An Unprecedented Industry-Wide Challenge
People are sensing the end of the pandemic is in sight. But as complacency sets in, hospitals are once again being overrun and ICU beds are filling up. According to the CDC, there will be between 24,700 and 53,700 new COVID patients showing up at hospitals every day by the end of January. Although 62% of Americans are fully vaccinated, the transmissibility of Omicron is sending a wave of unvaccinated people to hospitals. And although the numbers are lower than a year ago, the impact on hospitals is more sever given the healthcare staffing shortages. According to Morning Consult, 18% of healthcare workers have quit since the start of the pandemic, and 12% have been laid off. And of the remaining workers, 31% have considered leaving their employer.
Preventing Additional Losses Due To Staff Absenteeism
According to the American Hospital Association, healthcare staffing shortages have cost hospitals $24 billion during the pandemic. A large portion can be attributed to high salaries of traveling nurses who are needed to backfill for those heading to the exits. Many of those leaving feel poorly treated, under paid, and ignored by hospital administrations. Molly Phelps, an ER doc for 18 years told The Atlantic, “I was willing to stay and be miserable,” but her hospital’s administrators “never acknowledged what we went through,” while many of her patients “seemed to forget their humanity.” And as clinician leave, more pressure is placed on those that remain, creating a cycle of resignations. To help stem the spiral, hospitals need to retain the staff that remains.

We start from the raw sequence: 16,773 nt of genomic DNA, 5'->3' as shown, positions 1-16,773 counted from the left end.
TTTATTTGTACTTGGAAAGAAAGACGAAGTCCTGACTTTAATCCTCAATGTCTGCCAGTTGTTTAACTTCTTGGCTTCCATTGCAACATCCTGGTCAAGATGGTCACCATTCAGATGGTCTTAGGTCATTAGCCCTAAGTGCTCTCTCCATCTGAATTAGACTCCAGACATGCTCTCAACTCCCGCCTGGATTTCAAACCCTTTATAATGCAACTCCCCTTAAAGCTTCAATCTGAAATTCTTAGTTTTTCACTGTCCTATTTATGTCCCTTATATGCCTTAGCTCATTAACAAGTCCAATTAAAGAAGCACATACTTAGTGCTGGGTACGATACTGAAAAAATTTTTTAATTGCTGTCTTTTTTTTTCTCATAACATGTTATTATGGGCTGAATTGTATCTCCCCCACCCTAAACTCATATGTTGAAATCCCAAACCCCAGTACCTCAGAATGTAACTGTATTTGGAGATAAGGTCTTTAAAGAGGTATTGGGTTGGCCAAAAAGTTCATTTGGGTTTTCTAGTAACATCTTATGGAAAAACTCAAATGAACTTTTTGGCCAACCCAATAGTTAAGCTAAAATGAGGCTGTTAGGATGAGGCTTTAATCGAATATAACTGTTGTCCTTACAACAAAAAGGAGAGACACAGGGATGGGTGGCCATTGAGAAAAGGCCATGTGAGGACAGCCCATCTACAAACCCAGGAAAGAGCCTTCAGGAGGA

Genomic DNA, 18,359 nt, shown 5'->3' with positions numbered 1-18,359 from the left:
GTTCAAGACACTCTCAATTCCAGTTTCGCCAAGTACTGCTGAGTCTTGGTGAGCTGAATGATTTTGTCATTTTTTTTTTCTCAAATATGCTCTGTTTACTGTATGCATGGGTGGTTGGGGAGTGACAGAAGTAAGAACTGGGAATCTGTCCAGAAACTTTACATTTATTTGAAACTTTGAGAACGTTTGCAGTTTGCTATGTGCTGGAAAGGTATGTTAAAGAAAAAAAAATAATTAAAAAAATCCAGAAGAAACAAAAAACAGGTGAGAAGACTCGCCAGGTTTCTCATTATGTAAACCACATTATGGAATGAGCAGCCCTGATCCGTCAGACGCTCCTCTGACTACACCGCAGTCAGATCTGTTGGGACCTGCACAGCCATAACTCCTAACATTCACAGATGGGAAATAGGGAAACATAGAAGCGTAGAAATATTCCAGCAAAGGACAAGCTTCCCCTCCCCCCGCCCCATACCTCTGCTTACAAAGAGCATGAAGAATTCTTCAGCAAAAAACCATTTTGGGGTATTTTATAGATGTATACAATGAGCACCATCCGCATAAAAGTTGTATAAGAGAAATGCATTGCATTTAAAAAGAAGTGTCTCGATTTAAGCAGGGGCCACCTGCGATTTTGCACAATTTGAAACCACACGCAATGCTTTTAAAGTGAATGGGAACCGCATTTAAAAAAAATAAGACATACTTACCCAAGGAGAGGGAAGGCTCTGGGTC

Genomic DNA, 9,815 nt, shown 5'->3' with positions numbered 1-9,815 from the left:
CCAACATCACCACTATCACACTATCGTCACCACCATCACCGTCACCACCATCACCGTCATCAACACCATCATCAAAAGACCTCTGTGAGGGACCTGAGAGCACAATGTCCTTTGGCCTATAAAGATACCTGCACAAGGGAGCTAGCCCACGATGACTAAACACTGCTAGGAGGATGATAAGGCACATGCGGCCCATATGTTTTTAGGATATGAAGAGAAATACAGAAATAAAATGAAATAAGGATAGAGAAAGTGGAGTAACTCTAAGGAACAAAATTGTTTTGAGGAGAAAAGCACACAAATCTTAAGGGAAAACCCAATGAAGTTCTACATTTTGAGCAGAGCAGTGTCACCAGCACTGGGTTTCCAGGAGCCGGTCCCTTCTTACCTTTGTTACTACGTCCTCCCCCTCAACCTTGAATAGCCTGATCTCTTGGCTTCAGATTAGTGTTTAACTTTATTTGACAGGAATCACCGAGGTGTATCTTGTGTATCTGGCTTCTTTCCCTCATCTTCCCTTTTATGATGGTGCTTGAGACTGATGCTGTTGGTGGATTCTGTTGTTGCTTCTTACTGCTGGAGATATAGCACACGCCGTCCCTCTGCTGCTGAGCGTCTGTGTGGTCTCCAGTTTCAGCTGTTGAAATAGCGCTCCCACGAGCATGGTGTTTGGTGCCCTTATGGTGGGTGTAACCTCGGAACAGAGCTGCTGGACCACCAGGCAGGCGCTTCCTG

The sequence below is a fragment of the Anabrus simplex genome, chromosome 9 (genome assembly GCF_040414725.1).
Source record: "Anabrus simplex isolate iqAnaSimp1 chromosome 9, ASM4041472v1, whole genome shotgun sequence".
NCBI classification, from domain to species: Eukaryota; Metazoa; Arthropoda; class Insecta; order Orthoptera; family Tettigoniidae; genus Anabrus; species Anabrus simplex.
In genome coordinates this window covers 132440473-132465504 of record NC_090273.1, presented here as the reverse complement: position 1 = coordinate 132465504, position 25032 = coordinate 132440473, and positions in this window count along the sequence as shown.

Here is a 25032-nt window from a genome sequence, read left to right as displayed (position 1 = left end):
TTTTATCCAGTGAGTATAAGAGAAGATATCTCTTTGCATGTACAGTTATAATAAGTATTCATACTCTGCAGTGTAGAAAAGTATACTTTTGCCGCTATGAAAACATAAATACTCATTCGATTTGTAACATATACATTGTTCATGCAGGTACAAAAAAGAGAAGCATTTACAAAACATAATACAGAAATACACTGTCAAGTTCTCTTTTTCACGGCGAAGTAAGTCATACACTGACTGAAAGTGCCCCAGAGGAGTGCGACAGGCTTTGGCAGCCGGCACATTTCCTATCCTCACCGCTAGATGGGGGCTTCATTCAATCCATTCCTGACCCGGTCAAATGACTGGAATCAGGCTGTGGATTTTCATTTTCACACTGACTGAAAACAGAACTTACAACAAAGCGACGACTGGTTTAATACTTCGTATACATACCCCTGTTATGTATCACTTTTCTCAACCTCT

How RTLS Devices Can Help
Hospitals are responding with a combination of financial incentives and technology approaches. RTLS devices are being deployed to help in a number of ways. Gel dispensers are being retrofitted with devices that detect when clinicians sanitize their hands. The resulting metrics can be used to improve compliance rates and reduce the spread of the virus. RTLS tags worn by staff can help maintain social distancing and provide and automated record for contact tracing. The same tags also act as emergency transponders in case a clinician is attacked. And RTLS tags can locate assets in scarce supply like ventilators and help ensure patient flow which increases patient turnover.
Which RTLS Devices Are Best for Healthcare
Traditional Wi-Fi RTLS tags have been popular for over 20 years. They take advantage of existing access points to determine location by comparing the Wi-Fi signal strengths as perceived by 3 or more access points. This method of trilateration results in several meters of accuracy (techniques like site surveys that result in “fingerprints” for each area mapped can increase Wi-Fi based accuracy, such as AiRISTA’s location engine). As Bluetooth® Low Energy finds its way into millions of devices, including access points, the lower cost and longer battery life make is a popular technology. Simple BLE tags are used for hand hygiene and social distancing solutions using proximity in which 2 tags gauge the distance from each other based on the signal strength between them.
Adding a button to the tag facilitates workflows that indicate when a room might be ready for a new patient, for example. Tags can also include sensors to relay information about temperature, humidity and even motion. The more sophisticated tags have simple displays to provide real time messages among team members. These tags are useful when a nurse is attacked and relays their position to nearby staff with the pull of a switch.
How AiRISTA can Help
Staffing shortages in healthcare is a multifaceted problem. Although technology solutions are no silver bullet for healthcare staff burnout, RTLS solutions can help keep staff healthy and increase efficiency. With more than 20 years of healthcare experience, AiRISTA RTLS solutions support a range of use cases delivered on a single platform. AiRISTA simplifies RTLS deployments to deliver results fast. Contact us today to discuss your specific challenges. email@example.com